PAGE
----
Journal Article

Semantic access dysphasia resulting from left temporal lobe tumours

Fabio Campanella, Massimo Mondani, Miran Skrap and Tim Shallice

in Brain

Published on behalf of The Guarantors of Brain

Volume 132, issue 1, pages 87-102
Published in print January 2009 | ISSN: 0006-8950
Published online December 2008 | e-ISSN: 1460-2156 | DOI: http://dx.doi.org/10.1093/brain/awn302

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Unlike semantic degradation disorders, the mechanisms and the anatomical underpinnings of semantic access disorders are still unclear. We report the results of a case series study on the effects of temporal lobe gliomas on semantic access abilities of a group of 20 patients. Patients were tested 1–2 days before and 4–6 days after the removal of the tumour. Their semantic access skills were assessed with two spoken word-to-picture matching tasks, which aimed to separately control for rate of presentation, consistency and serial position effects (Experiment 1) and for word frequency and semantic distance effects (Experiment 2). These variables have been held to be critical in characterizing access in contrast to degraded-store semantic deficits, with access deficits characterized by inconsistency of response, better performance with slower presentation rates and with semantically distant stimuli, in the absence of frequency effects. Degradation deficits show the opposite pattern. Our results showed that low-grade slowly growing tumours tend not to produce signs of access problems. However, high-grade tumours especially within the left hemisphere consistently produce strong semantic deficits of a clear access type: response inconsistency and strong semantic distance effects in the absence of word frequency effects were detected. However, effects of presentation rate and serial position were very weak, suggesting non-refractory behaviour in the tumour patients tested. This evidence, together with the results of lesion overlapping, suggests the presence of a type of non-refractory semantic access deficit. We suggest that this deficit could be caused by the disconnection of posterior temporal lexical input areas from semantic system.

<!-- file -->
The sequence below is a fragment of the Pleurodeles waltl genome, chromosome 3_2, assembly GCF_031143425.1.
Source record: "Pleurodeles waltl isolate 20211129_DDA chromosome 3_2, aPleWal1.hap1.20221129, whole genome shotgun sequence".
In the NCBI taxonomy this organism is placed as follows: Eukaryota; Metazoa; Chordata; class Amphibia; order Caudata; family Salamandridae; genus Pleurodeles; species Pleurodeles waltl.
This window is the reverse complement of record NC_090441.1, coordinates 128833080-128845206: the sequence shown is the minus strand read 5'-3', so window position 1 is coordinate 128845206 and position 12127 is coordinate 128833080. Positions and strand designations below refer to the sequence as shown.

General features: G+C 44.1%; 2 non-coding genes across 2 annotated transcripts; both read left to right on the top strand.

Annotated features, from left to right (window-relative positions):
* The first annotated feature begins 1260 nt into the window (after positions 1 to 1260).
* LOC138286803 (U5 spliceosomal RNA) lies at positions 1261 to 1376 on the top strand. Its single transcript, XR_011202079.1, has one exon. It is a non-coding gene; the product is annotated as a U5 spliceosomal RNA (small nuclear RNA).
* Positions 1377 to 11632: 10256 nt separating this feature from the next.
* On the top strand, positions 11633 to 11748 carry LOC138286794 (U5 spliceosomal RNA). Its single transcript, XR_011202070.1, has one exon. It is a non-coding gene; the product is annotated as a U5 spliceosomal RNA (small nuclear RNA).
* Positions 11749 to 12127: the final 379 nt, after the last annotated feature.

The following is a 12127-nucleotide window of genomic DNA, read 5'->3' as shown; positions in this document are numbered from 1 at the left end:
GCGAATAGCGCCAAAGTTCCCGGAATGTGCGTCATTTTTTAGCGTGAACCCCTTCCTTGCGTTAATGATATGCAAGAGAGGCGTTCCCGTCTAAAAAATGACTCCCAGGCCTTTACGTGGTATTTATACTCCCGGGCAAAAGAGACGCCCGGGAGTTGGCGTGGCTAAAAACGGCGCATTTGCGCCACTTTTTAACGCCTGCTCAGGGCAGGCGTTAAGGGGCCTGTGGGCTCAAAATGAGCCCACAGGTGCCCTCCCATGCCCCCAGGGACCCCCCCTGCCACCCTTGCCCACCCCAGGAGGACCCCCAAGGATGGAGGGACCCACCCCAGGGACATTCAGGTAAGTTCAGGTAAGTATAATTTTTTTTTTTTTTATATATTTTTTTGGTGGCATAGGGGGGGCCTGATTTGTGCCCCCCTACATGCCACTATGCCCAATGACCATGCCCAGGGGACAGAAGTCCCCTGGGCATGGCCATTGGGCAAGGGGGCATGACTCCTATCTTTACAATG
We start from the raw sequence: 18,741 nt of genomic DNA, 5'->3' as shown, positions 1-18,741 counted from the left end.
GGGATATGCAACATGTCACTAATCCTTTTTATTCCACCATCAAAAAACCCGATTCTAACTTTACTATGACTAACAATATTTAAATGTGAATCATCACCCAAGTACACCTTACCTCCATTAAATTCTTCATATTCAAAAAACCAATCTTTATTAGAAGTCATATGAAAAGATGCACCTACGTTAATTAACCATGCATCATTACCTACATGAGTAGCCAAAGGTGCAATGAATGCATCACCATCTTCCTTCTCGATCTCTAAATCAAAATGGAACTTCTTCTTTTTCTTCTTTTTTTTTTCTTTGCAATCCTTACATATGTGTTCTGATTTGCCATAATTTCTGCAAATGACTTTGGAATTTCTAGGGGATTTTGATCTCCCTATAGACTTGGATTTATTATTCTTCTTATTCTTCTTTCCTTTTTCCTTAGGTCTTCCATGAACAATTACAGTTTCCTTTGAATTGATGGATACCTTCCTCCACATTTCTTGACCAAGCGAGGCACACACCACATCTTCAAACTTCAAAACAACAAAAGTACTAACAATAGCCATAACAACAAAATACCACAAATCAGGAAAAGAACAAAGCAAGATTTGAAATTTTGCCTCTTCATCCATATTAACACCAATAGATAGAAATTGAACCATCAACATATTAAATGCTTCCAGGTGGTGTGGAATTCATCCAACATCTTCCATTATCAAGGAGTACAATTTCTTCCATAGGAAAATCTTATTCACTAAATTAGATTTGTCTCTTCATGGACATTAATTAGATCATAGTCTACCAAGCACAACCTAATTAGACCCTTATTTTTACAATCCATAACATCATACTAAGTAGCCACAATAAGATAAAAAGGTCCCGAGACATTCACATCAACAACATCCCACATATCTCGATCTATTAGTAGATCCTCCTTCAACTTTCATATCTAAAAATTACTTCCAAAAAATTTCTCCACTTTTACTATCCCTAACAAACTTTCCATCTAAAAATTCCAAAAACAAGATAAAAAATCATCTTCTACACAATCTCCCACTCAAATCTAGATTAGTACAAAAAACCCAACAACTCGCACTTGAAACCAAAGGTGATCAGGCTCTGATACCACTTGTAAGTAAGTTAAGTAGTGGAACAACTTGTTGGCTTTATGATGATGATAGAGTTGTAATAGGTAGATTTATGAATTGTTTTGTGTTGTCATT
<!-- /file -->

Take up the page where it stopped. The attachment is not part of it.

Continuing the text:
Keywords: semantic access; brain tumours; refractoriness; dysphasia; temporal lobes

Journal Article.  11177 words.  Illustrated.

Subjects: Neurology ; Neuroscience

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